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Worldly Distractions: The Simpsons 25.13 - The Man Who Grew Too Much


crazyforkate

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blog-manwhogrew.jpgmanwhogrew

 

Part Two of tonight's Simpsons extravaganza. More Sideshow Bob? Yes, please!

No opening credits, just a bizarre couch gag where the Earth has five Simpson-shaped continents, until a Moe-shape asteroid crashes into them. Huh?

The kids in Lisa's class watch an outdated science movie while Mrs Hoover presumably sleeps off her hangover. (And now that I'm an actual teacher, I can understand why she would do it.) Lisa begins a tirade about how Hoover didn't follow her lesson plan, which is fortunately interrupted by the weekly stampede to the cafeteria for Taco Tuesday. In the midst of the mayhem, Willie bravely sacrifices himself to save his mop while the Titanic theme plays. After the taco chaos is finished, Lunchlady Doris puts the uneaten vegetables back in the freezer. Lisa wonders if they'll go bad, to which the lunchlady replies that they're genetically modified, so it's okay. (They do, however, have Jell-O dating from the M*A*S*H* finale.) Oh, boy, it's the inevitable Lisa-meets-GMO episode we've been dreading for about five years. Plug your ears, people.

Indeed, Lisa takes it on as her latest cause, ranting in the car. However, Marge has something else on her mind - she needs to get to the church's volunteer signup before the good positions are taken. However, she's too late, and winds up stuck with teen abstinence counselling. There's a fruitless task if I ever saw one. In the process, Rodd and Todd admit that they've taken the pledge and won't have sex until they're married - to each other. Considering all the weird fundie siblings we've heard about (Zsu's kids, anyone?), I lol'd. Have the Simpsons writers been lurking at FJ all this time? The first session begins, but comes to an abrupt halt when Jimbo and his girlfriend get busy.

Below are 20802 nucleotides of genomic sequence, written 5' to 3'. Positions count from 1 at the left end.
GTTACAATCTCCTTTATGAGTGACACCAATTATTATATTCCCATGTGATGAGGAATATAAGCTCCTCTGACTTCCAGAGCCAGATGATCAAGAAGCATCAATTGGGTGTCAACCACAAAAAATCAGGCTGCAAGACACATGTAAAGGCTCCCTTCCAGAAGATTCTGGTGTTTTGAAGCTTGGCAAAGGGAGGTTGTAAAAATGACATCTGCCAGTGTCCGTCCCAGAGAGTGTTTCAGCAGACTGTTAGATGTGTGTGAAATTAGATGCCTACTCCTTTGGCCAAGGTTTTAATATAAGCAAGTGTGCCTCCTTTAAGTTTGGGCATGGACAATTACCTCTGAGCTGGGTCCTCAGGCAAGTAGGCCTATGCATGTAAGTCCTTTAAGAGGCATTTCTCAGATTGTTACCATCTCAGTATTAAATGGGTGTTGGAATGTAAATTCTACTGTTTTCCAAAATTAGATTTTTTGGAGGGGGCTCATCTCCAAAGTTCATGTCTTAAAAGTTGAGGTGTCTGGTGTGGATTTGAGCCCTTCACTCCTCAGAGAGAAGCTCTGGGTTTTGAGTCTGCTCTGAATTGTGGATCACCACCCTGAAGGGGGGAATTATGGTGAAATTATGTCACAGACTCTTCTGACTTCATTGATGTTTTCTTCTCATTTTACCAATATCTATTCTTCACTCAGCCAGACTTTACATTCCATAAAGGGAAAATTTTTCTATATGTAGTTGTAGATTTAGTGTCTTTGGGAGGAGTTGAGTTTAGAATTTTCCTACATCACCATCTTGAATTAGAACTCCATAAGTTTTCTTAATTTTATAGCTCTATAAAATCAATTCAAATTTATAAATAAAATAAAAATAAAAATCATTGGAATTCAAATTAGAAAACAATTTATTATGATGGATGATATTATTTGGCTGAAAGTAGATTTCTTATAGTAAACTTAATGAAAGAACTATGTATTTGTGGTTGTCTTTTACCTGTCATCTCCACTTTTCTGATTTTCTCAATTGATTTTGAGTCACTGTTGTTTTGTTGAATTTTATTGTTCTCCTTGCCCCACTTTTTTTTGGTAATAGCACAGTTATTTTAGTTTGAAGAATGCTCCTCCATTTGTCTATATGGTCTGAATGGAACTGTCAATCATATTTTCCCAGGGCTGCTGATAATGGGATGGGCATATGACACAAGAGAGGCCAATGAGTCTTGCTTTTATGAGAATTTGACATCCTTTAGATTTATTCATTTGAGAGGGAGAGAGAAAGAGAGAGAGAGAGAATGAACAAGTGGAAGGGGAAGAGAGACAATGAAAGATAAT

Lisa brings up the subject of GMOs at school, and I have to say, I love how they've been taking the piss out of the anti-GMO crusaders all episode. It's a pretty speculative field, to say the least. Not to mention that we've been doing our own genetic modifications since there was agriculture. Skinner shows a hyperbolic video, which even Lisa deems unscientific (especially when Jenny McCarthy endorses it), but it doesn't matter - the audience is hooked. Fortunately, Lisa manages to do some quick research and warns them away from hasty bans. Springfield embraces "Monsarno" wholeheartedly, and the Simpsons even get invited to its research centre. Lisa remarks on how great the company's mission is, but her warm feelings quickly dissipate when she is introduced to the chief scientist - AHHH! Sideshow Bob!